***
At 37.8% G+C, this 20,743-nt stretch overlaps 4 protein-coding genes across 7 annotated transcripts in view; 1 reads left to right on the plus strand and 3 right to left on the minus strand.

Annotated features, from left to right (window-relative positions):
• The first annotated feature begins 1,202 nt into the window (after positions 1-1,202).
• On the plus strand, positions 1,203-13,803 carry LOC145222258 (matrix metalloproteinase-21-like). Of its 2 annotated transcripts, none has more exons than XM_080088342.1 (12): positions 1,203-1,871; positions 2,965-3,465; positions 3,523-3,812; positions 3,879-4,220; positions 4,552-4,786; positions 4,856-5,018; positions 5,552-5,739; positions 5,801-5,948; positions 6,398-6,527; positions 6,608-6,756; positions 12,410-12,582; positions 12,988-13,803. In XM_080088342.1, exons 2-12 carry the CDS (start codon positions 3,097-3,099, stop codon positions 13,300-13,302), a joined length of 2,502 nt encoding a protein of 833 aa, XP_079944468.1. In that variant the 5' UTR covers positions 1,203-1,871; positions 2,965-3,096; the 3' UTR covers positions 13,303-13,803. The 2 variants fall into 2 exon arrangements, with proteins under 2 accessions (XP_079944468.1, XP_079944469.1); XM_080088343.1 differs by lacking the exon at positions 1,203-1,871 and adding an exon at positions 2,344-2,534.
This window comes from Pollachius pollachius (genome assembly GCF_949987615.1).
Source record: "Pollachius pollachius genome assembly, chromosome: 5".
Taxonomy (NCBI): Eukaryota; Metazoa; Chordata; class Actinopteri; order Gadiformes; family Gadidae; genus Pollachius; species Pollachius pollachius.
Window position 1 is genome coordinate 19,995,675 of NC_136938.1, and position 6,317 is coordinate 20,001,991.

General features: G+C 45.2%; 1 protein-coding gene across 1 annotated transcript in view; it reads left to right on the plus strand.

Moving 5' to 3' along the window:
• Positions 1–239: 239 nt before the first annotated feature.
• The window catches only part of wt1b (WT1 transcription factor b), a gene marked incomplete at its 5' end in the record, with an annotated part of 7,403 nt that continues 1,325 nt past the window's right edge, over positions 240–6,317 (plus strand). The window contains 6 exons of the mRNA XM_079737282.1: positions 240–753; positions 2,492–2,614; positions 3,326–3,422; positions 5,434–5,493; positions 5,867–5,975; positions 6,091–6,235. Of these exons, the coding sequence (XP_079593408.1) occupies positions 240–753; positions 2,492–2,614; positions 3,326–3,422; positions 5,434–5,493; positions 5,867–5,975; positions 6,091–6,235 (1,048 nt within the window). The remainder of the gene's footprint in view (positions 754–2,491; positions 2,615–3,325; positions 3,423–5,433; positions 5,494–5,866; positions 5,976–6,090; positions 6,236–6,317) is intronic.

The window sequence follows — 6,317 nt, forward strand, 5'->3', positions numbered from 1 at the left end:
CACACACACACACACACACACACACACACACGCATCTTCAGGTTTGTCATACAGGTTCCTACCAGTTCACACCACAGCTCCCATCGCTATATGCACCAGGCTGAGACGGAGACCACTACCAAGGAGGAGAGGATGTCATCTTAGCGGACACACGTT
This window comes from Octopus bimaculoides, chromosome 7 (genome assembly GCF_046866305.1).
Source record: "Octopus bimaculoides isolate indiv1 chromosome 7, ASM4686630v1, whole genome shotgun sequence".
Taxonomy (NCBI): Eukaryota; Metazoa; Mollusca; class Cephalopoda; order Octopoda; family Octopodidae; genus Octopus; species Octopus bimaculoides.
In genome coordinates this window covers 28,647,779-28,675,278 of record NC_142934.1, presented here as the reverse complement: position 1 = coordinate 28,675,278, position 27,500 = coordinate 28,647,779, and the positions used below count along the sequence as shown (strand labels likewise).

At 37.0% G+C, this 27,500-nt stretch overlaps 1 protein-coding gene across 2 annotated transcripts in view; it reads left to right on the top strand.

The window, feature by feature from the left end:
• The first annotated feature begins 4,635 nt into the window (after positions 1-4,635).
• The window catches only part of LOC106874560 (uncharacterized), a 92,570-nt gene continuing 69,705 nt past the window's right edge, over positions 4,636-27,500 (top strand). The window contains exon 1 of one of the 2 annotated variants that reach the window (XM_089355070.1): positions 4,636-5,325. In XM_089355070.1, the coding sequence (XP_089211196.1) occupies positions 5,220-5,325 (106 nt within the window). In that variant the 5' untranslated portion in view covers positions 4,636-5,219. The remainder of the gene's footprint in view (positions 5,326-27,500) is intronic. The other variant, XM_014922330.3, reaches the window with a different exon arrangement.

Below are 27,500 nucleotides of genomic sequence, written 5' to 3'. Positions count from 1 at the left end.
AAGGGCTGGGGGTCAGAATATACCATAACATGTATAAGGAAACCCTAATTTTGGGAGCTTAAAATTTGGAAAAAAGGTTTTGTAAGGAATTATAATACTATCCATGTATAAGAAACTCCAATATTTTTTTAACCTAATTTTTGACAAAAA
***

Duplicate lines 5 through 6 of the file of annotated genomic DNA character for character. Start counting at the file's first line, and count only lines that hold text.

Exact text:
This window comes from Pollachius pollachius (genome assembly GCF_949987615.1).
Source record: "Pollachius pollachius genome assembly, chromosome: 5".